Project Features


Click icons to learn about each feature.



We visited Moniya Community and were impressed to find a water point that is very well cared for. The area around this well is clean, and the only time a community member gets anywhere near the well is when they want to fetch water. It is housed in its own concrete building.

But there is one problem: This well is just not deep enough.

As a result, this well dries up during the hottest months of the year. People turn to nearby swamps and other unprotected wells to collect their water. These are open to contamination from animals and human activities – such as washing clothes in the open swamp.

Moniya is a rural village that is yet to experience the urbanization occurring in other areas. Its vegetation is intact and the buildings are constructed with local mud blocks. It is peaceful here, especially when villagers are on their farms.

Most people here work as farmers, producing some food for themselves and some to sell in local markets. Some of the women will take part in in trading wares at the local market to supplement the farming income.

Nearly all of the households in the community have latrines. The sanitation condition of the latrines is not impressive. Most of them leave their pits uncovered, where flies breed. Few have handwashing stations, a result partly because of the water shortages faced by this community.

“We do not have the resources that would improve our hygiene status especially enough water to put in the “kulas” so that we can wash our hands after using the toilet. So I can say that our status is not good even though most of the homes here have a toilet,” Pa Ali Bangura said.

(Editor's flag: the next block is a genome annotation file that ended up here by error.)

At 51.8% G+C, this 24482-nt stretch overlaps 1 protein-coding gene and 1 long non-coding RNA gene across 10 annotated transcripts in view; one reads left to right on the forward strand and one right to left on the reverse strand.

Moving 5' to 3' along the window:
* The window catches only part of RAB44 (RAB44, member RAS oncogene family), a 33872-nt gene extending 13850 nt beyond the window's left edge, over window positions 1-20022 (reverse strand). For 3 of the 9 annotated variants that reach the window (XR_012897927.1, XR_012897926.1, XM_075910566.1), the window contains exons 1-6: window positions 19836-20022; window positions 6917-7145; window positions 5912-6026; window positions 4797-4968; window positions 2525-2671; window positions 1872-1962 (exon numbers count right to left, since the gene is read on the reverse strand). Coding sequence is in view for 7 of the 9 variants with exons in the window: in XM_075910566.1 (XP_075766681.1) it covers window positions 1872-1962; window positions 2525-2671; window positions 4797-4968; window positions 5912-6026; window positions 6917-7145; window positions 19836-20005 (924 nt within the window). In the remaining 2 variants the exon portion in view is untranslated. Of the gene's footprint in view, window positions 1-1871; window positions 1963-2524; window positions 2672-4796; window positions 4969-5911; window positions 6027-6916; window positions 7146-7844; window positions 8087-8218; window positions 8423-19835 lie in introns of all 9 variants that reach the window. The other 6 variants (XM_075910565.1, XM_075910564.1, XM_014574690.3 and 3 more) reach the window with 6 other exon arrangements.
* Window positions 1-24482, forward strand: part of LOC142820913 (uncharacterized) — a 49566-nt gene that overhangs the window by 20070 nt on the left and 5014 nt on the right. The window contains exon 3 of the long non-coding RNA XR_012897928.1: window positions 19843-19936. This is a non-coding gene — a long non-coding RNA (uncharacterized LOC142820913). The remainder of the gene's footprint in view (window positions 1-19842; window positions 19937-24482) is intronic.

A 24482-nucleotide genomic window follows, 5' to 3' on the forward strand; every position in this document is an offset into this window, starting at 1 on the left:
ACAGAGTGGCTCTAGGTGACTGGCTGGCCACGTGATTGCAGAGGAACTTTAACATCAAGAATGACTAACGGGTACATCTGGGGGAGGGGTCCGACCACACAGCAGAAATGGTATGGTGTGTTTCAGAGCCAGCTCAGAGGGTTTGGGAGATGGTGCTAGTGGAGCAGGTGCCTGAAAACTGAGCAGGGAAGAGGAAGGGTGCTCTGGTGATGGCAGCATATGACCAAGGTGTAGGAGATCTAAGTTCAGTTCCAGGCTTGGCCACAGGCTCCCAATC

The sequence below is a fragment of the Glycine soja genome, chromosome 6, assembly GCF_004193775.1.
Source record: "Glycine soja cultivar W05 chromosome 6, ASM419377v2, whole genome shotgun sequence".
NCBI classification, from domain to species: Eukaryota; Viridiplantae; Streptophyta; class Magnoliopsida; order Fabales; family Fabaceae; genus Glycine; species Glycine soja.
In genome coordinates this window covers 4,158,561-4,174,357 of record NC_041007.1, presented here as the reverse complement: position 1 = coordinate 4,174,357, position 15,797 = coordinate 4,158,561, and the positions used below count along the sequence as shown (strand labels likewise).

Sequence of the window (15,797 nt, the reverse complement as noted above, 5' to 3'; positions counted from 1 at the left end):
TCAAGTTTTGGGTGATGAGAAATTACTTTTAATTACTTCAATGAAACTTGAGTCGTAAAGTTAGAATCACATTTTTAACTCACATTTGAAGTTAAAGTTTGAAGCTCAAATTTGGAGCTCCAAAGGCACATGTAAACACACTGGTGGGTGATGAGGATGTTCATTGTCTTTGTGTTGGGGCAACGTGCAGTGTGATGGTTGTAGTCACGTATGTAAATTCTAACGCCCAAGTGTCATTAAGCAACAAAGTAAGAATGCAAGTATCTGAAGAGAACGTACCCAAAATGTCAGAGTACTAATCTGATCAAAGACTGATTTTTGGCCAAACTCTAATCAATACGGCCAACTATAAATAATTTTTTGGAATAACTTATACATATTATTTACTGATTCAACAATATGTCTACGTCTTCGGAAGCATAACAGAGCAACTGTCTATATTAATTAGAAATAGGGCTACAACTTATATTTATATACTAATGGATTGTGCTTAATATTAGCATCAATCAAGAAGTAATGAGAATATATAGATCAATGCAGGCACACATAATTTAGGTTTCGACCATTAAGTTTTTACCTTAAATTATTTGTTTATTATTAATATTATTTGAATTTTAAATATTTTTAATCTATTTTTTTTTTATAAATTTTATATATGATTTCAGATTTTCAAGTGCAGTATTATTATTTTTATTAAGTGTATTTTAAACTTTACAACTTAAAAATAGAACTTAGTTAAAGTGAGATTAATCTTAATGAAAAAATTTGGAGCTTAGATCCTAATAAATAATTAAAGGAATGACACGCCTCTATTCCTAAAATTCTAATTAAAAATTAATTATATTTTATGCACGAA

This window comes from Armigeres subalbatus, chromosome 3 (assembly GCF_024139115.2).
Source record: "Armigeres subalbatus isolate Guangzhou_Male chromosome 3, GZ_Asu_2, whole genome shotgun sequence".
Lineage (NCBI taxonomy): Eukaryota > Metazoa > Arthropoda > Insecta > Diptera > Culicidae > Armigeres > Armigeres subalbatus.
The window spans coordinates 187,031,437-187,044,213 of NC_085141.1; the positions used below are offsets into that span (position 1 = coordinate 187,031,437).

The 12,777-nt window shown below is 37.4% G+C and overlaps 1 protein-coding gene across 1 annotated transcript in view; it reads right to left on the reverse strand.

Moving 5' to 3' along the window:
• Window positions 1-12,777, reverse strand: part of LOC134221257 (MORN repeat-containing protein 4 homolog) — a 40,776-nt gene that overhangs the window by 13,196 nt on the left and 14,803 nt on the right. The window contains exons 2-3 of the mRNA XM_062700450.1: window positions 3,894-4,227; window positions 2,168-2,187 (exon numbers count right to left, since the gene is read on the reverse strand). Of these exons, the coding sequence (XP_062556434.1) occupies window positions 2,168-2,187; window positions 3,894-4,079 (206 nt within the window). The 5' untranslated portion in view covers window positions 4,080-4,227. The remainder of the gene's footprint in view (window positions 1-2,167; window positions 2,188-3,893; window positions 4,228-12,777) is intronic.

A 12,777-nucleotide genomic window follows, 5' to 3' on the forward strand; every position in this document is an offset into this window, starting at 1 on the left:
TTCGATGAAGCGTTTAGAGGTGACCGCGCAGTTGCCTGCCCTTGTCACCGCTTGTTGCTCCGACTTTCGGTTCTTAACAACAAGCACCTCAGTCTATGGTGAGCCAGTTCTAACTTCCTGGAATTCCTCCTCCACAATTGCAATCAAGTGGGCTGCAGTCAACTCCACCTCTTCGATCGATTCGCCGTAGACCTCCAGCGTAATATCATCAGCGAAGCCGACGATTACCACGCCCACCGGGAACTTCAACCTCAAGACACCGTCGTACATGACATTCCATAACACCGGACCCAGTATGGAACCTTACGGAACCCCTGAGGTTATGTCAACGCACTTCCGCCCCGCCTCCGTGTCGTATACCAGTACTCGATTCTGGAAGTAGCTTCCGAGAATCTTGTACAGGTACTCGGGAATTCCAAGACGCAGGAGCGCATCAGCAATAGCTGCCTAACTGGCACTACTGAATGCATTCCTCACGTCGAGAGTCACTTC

What we can do:

Training

There will be hygiene and sanitation training sessions offered for three days in a row. We will teach about good and bad hygiene, penning in animals, and building good tools like handwashing stations and dish racks. An important session will also be held on well management and sustainability.

Well Rehabilitation

We see that there’s been a drop in this area’s water table and the well is going dry. We feel it is important to convert this hand-dug well to a borehole at the bottom, thus giving this community a year-round source of safe drinking water.

We will be hand-drilling a borehole down inside this hand-dug well. The community will host our drill team for days at a time, and may also provide labor. Women will volunteer to cook rice for the team and the other community volunteers.

Once this plan is implemented, this community will have access to safe drinking water in both quality and quantity, even through the dry months.

Project Updates


01/29/2019: Moniya Community Project Complete

We are excited to share that there is a safe, reliable well in Moniya Community that’s providing clean water! Hygiene and sanitation training was conducted, which focused on healthy practices such as washing hands and using latrines.

Clean Water Restored